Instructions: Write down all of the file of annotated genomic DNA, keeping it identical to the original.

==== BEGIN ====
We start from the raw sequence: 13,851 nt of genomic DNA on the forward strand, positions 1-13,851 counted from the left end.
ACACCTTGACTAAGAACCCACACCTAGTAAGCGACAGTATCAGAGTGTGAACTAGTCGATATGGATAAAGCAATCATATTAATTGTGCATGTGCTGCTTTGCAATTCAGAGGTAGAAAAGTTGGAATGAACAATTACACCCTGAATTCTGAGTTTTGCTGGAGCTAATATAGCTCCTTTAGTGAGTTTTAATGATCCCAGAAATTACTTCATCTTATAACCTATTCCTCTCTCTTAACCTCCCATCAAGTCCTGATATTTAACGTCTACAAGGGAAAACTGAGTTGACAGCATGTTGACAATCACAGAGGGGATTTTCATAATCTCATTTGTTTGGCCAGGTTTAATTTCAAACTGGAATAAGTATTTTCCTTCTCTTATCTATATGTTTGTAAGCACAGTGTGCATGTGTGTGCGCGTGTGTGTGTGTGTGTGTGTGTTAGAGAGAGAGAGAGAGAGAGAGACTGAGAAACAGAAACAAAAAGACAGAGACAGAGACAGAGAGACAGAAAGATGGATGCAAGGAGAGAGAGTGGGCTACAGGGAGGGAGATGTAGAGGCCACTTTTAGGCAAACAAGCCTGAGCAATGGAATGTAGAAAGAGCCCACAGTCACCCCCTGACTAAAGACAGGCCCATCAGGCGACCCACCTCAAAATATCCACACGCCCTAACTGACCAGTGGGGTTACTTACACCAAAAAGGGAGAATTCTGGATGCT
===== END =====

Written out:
We start from the raw sequence: 13,851 nt of genomic DNA on the forward strand, positions 1-13,851 counted from the left end.
ACACCTTGACTAAGAACCCACACCTAGTAAGCGACAGTATCAGAGTGTGAACTAGTCGATATGGATAAAGCAATCATATTAATTGTGCATGTGCTGCTTTGCAATTCAGAGGTAGAAAAGTTGGAATGAACAATTACACCCTGAATTCTGAGTTTTGCTGGAGCTAATATAGCTCCTTTAGTGAGTTTTAATGATCCCAGAAATTACTTCATCTTATAACCTATTCCTCTCTCTTAACCTCCCATCAAGTCCTGATATTTAACGTCTACAAGGGAAAACTGAGTTGACAGCATGTTGACAATCACAGAGGGGATTTTCATAATCTCATTTGTTTGGCCAGGTTTAATTTCAAACTGGAATAAGTATTTTCCTTCTCTTATCTATATGTTTGTAAGCACAGTGTGCATGTGTGTGCGCGTGTGTGTGTGTGTGTGTGTGTTAGAGAGAGAGAGAGAGAGAGAGACTGAGAAACAGAAACAAAAAGACAGAGACAGAGACAGAGAGACAGAAAGATGGATGCAAGGAGAGAGAGTGGGCTACAGGGAGGGAGATGTAGAGGCCACTTTTAGGCAAACAAGCCTGAGCAATGGAATGTAGAAAGAGCCCACAGTCACCCCCTGACTAAAGACAGGCCCATCAGGCGACCCACCTCAAAATATCCACACGCCCTAACTGACCAGTGGGGTTACTTACACCAAAAAGGGAGAATTCTGGATGCT